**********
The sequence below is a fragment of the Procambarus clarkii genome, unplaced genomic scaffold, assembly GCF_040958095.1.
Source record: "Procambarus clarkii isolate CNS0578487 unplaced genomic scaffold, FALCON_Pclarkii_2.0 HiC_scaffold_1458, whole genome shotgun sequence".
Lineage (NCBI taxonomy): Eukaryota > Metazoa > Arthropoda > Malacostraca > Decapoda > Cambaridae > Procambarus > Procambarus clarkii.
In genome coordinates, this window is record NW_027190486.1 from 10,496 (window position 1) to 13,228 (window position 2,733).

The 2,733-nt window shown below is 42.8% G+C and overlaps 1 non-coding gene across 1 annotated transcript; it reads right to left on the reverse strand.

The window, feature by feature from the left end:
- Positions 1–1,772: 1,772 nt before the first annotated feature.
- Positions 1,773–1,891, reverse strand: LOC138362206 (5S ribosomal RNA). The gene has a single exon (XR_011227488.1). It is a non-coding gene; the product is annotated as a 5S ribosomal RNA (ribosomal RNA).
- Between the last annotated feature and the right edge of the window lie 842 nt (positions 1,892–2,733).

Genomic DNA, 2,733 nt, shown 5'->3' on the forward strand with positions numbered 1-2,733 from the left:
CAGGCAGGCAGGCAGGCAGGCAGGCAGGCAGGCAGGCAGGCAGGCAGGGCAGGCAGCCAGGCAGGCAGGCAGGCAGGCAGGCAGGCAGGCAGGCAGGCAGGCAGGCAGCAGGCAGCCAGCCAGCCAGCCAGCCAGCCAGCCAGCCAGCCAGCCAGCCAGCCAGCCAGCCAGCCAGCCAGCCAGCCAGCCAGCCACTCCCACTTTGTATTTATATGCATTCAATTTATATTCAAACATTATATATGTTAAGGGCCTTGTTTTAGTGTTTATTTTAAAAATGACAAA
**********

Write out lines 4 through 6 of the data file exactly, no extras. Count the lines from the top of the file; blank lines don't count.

In genome coordinates, this window is record NW_027190486.1 from 10,496 (window position 1) to 13,228 (window position 2,733).

The 2,733-nt window shown below is 42.8% G+C and overlaps 1 non-coding gene across 1 annotated transcript; it reads right to left on the reverse strand.

The window, feature by feature from the left end: